The socially liberal Tory government and pro-free market Labour opposition is a sign of the degree to which the majority of society believes the debate has been resolved. But the rise of UKIP is the reaction by a minority who challenge the liberal social consensus and say there is still a social argument to be had. They are the mirror image of myself, as someone who believes the economic arguments of the 20th century have not been resolved.
So where does this leave the left? Since the death of Tony Benn and Bob Crow, there has been a lot a soul searching on the left. What do we stand for, now these giants of socialism and the trade union movement are no longer with us? What do we do when faced with the fact most people believe history has rendered our criticism invalid?
In the past we would look to the Labour party, however they have become increasingly acceptant of neo-liberal ideologies. Recently a major Labour party donor has said that there is little difference between the two main parties on economic issues. This comes on top of several leading figures of the progressive movement writing in the Guardian about the need for the Labour party to adopt new values.
This sounds like welcome noise to people who were concerned that the Labour party is losing its direction. I believe it is a good idea that the Labour party take steps to differentiate themselves from the Tories, however the values mentioned in the letter do not sound like an attempt to revive the debates of the 20th Century. Is this new trend towards localism where the left is now heading? The sentence “National government has a continuing strategic role to play but the days of politicians doing things "to people" are over” sounds to me like resignation that the Right won the economic argument.
This new focus on localism, empowerment and co-production does not fit snugly with a traditionally left wing world view. So where do people interested in reviving the capitalism vs socialism debate turn?
There are still lots of people making valid arguments about the problems with free-market capitalism. Last month I saw Diane Abbott on Question Time perfectly describing the problems that an unregulated housing market have brought on a generation of young people, however, she stopped short of suggesting any measures to correct the problem. Presenting a solution poses the issue of what form that solution should take. Massive state sponsored house building program? More social housing to reduce rental pressure? These sound too much like reviving the debates of the 20thCentury, not popular with the majority of voters who believe the debate is settled. Do nothing, and hope the problem corrects itself, sounds too much a free-market solution. What solution does the left have to offer?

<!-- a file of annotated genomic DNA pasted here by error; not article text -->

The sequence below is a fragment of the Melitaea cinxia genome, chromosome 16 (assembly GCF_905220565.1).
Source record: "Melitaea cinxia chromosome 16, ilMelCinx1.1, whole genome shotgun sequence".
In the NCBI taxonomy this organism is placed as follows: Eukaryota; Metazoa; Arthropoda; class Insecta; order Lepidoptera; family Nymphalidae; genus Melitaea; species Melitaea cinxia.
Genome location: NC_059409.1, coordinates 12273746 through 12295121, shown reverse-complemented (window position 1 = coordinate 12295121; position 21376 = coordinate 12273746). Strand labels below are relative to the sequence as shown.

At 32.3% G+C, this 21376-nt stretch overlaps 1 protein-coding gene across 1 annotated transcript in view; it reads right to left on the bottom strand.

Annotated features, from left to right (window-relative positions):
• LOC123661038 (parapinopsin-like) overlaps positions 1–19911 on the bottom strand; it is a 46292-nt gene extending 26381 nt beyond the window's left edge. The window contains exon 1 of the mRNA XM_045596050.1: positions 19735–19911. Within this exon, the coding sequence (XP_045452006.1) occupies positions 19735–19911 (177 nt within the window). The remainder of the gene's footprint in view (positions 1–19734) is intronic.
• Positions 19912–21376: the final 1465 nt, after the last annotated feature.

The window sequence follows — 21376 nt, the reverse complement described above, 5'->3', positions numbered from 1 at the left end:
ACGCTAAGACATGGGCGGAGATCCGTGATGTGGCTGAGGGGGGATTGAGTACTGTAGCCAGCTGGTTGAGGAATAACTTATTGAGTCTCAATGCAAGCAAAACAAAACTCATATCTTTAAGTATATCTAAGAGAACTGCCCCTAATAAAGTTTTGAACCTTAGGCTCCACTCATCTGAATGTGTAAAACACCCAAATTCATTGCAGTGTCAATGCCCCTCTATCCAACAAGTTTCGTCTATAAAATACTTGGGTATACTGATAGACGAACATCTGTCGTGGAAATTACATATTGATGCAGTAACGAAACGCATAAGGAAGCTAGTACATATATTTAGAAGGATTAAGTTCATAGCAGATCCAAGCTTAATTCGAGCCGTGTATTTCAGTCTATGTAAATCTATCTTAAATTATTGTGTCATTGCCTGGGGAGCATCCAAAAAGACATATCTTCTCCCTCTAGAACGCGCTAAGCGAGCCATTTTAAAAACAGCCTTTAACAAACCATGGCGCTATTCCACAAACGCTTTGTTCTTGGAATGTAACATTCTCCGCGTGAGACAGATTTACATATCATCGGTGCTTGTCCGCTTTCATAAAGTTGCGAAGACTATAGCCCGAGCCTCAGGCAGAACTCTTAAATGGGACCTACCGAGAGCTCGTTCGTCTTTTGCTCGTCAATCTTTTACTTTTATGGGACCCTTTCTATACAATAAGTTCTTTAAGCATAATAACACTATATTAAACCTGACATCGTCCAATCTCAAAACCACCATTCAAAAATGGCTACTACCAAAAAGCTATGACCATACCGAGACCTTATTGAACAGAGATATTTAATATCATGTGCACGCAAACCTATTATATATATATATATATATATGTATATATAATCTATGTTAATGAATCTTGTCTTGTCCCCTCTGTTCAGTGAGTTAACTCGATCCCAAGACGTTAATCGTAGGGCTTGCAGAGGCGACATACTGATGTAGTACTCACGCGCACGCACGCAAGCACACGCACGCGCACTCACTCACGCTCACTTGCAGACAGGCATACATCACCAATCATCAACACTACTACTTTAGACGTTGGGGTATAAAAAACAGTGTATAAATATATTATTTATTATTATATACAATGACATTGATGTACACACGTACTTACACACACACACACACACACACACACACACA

From a lot of prominent figures on the left there is much description of the problem (usually very eloquently) and not a lot of offering solutions. Or at least a solution that goes beyond an obvious platitude like “we need to come together to stop this exploitation now”.
The other half of the left offers the solution which voters consistently failed to support throughout the 20th Century. As much as I believe in socialist values, if a revolution (be it sudden like in Russia or a gradual process of people coming around to left wing views) where to occur it would have most likely have happened during the Victorian or Edwardian period when gaps between rich and poor were at their widest and poverty was at its most intense.
Where we are now on the left is that we are good at presenting problems with the current economic consensus but bad at presenting solutions people are likely to vote for. Usually this falls back into not presenting any solutions but simply describing the problem.
Some have decided to take this option by suggestion new values that should be the basis of left wing causes. New values like "co-production" mentioned above. They talk about new political divides, instead of left and right they talk about universalist/relativists divides or localism/centralism divides. These debates might be easier to sell to voters than the old debates of the 20th century, but they are dividing the already fragmented left by turning away from the socialism that is at the heart of the movement.
The left has a problem of where it will go when the mainstream believes its debates have been resolved. We are in a sorry state, with little direction, but we must avoid fragmenting further. That said, we need to find a way to relate our traditional struggle to new values. I have done a good job of describing the problem, now I need to offer a solution.